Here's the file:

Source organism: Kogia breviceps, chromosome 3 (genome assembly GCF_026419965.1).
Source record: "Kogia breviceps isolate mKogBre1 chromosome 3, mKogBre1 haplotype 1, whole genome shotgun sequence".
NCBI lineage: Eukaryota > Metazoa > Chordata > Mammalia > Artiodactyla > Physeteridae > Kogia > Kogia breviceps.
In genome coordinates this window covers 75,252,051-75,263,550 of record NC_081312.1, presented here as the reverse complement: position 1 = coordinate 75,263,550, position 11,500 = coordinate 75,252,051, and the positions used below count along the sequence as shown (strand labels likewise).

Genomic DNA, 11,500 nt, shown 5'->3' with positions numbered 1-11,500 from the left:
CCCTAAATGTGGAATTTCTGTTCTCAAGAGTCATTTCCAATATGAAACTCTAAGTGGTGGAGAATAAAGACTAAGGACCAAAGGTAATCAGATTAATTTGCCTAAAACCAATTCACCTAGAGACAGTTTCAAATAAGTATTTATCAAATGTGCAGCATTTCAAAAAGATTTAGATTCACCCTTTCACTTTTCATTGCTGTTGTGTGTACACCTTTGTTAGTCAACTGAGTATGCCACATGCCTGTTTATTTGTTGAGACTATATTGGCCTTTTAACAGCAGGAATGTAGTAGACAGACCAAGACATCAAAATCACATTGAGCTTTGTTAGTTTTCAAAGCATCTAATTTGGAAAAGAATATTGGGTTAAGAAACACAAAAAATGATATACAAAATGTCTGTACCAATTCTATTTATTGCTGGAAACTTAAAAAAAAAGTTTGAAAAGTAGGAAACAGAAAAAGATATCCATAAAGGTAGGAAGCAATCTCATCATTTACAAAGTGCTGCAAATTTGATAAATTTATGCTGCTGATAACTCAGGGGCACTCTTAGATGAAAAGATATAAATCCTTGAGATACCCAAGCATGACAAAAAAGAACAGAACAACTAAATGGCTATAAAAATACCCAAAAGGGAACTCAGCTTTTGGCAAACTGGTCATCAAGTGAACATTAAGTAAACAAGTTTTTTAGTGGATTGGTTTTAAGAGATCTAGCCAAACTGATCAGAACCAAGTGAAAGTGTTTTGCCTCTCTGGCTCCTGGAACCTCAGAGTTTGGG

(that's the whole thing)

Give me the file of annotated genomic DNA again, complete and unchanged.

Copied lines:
Source organism: Kogia breviceps, chromosome 3 (genome assembly GCF_026419965.1).
Source record: "Kogia breviceps isolate mKogBre1 chromosome 3, mKogBre1 haplotype 1, whole genome shotgun sequence".
NCBI lineage: Eukaryota > Metazoa > Chordata > Mammalia > Artiodactyla > Physeteridae > Kogia > Kogia breviceps.
In genome coordinates this window covers 75,252,051-75,263,550 of record NC_081312.1, presented here as the reverse complement: position 1 = coordinate 75,263,550, position 11,500 = coordinate 75,252,051, and the positions used below count along the sequence as shown (strand labels likewise).

Genomic DNA, 11,500 nt, shown 5'->3' with positions numbered 1-11,500 from the left:
CCCTAAATGTGGAATTTCTGTTCTCAAGAGTCATTTCCAATATGAAACTCTAAGTGGTGGAGAATAAAGACTAAGGACCAAAGGTAATCAGATTAATTTGCCTAAAACCAATTCACCTAGAGACAGTTTCAAATAAGTATTTATCAAATGTGCAGCATTTCAAAAAGATTTAGATTCACCCTTTCACTTTTCATTGCTGTTGTGTGTACACCTTTGTTAGTCAACTGAGTATGCCACATGCCTGTTTATTTGTTGAGACTATATTGGCCTTTTAACAGCAGGAATGTAGTAGACAGACCAAGACATCAAAATCACATTGAGCTTTGTTAGTTTTCAAAGCATCTAATTTGGAAAAGAATATTGGGTTAAGAAACACAAAAAATGATATACAAAATGTCTGTACCAATTCTATTTATTGCTGGAAACTTAAAAAAAAAGTTTGAAAAGTAGGAAACAGAAAAAGATATCCATAAAGGTAGGAAGCAATCTCATCATTTACAAAGTGCTGCAAATTTGATAAATTTATGCTGCTGATAACTCAGGGGCACTCTTAGATGAAAAGATATAAATCCTTGAGATACCCAAGCATGACAAAAAAGAACAGAACAACTAAATGGCTATAAAAATACCCAAAAGGGAACTCAGCTTTTGGCAAACTGGTCATCAAGTGAACATTAAGTAAACAAGTTTTTTAGTGGATTGGTTTTAAGAGATCTAGCCAAACTGATCAGAACCAAGTGAAAGTGTTTTGCCTCTCTGGCTCCTGGAACCTCAGAGTTTGGG